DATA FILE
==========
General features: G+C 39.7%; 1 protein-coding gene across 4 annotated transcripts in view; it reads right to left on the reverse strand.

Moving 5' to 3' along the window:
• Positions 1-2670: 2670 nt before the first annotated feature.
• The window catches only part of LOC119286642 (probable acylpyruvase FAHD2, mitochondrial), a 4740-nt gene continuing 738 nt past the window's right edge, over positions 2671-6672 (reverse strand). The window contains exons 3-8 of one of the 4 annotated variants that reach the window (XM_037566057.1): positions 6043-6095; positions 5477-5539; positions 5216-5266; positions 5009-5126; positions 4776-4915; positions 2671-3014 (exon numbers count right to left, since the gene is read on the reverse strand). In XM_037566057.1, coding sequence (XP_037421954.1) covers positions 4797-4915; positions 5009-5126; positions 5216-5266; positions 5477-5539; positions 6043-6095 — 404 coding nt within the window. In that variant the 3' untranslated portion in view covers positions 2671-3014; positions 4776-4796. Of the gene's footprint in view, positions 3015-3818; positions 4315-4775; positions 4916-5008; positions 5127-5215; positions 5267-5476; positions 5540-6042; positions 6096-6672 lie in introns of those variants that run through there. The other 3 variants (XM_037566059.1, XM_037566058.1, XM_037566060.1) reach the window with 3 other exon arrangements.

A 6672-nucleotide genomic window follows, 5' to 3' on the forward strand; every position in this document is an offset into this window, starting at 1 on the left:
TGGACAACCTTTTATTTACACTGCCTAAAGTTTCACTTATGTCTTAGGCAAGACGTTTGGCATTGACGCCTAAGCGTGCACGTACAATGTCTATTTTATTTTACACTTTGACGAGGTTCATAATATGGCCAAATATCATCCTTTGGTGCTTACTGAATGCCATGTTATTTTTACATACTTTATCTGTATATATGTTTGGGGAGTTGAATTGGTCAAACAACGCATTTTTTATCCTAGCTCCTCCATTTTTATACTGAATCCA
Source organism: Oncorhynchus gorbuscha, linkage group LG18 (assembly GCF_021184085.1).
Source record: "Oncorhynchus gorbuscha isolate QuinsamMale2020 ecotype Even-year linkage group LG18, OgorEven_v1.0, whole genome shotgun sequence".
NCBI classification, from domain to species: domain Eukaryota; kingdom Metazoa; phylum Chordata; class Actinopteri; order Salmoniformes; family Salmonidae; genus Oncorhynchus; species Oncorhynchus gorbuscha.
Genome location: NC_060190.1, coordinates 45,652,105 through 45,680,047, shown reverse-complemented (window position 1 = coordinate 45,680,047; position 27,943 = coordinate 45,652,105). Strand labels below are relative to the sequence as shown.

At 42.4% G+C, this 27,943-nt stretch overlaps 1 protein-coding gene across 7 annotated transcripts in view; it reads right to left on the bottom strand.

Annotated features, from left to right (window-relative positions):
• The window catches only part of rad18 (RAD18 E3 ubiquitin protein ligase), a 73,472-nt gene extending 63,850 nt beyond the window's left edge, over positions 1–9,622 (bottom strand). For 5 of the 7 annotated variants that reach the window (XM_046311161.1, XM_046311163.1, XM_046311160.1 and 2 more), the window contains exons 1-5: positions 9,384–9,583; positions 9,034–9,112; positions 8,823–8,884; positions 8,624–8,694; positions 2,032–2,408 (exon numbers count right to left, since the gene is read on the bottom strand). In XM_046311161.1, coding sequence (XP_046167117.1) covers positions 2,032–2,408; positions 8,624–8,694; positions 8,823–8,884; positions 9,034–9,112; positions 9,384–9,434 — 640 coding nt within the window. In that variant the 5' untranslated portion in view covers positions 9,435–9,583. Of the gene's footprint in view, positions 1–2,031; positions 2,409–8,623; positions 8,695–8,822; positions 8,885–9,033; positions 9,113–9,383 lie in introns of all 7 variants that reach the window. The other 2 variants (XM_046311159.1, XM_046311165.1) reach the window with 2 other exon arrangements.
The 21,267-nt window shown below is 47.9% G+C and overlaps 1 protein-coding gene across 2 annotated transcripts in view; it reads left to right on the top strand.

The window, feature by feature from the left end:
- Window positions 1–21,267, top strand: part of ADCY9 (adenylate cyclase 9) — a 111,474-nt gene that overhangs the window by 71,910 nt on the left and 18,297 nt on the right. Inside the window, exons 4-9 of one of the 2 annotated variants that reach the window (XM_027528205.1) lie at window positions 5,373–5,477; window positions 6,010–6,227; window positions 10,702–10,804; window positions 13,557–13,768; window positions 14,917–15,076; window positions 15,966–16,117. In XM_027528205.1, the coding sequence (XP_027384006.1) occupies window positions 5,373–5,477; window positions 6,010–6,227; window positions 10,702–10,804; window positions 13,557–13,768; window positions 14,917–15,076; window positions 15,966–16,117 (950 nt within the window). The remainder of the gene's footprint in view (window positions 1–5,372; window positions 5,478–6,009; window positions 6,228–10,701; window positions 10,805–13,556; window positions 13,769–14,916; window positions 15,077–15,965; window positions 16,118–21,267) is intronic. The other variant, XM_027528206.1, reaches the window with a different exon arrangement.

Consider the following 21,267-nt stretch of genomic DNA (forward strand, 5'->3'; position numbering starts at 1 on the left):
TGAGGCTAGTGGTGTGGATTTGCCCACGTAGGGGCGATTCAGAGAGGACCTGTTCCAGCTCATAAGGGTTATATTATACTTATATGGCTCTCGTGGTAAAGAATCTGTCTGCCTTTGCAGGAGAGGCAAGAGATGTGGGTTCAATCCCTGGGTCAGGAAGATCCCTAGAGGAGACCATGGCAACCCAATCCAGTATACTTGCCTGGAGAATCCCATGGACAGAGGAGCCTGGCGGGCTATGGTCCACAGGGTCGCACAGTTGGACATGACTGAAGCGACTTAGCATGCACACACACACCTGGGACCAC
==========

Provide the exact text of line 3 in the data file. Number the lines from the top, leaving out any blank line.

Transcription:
• Positions 1-2670: 2670 nt before the first annotated feature.